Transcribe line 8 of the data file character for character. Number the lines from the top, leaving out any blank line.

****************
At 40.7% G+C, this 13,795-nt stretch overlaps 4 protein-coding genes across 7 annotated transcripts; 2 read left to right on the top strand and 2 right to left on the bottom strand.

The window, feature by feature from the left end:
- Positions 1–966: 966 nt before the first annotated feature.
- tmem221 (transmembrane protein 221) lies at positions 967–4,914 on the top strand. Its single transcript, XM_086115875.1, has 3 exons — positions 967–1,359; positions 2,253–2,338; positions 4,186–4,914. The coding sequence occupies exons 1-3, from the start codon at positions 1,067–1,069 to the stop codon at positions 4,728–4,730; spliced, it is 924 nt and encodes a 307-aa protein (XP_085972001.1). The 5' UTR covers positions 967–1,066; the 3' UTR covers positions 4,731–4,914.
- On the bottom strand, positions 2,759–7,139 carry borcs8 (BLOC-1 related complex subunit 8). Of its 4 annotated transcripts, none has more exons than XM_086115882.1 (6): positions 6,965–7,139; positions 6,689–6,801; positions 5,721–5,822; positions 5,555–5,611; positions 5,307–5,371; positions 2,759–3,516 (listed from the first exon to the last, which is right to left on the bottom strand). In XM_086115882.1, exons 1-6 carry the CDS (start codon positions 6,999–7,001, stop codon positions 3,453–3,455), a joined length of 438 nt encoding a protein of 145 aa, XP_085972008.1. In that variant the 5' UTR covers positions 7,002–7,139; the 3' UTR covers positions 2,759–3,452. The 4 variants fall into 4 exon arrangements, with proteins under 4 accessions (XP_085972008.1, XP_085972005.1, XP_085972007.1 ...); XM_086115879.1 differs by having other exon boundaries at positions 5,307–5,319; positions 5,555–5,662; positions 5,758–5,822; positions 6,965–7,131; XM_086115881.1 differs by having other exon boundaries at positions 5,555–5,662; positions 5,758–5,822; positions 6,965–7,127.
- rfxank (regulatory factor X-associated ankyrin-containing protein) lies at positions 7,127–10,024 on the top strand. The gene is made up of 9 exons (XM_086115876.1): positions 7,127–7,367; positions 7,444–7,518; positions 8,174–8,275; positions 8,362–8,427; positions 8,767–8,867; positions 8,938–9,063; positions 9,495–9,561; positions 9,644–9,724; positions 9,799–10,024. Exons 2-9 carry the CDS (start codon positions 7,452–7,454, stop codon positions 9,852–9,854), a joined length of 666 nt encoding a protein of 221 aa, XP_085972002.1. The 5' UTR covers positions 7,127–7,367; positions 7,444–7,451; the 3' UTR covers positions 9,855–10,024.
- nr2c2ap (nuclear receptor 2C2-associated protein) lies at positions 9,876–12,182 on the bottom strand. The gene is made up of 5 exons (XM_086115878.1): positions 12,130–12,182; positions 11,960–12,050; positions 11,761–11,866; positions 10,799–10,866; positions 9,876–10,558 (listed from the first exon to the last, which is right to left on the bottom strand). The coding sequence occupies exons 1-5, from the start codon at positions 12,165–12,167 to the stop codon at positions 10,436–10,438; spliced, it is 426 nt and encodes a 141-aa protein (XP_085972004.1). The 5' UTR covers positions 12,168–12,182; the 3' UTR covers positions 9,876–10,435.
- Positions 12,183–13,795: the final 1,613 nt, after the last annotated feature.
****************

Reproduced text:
- Positions 12,183–13,795: the final 1,613 nt, after the last annotated feature.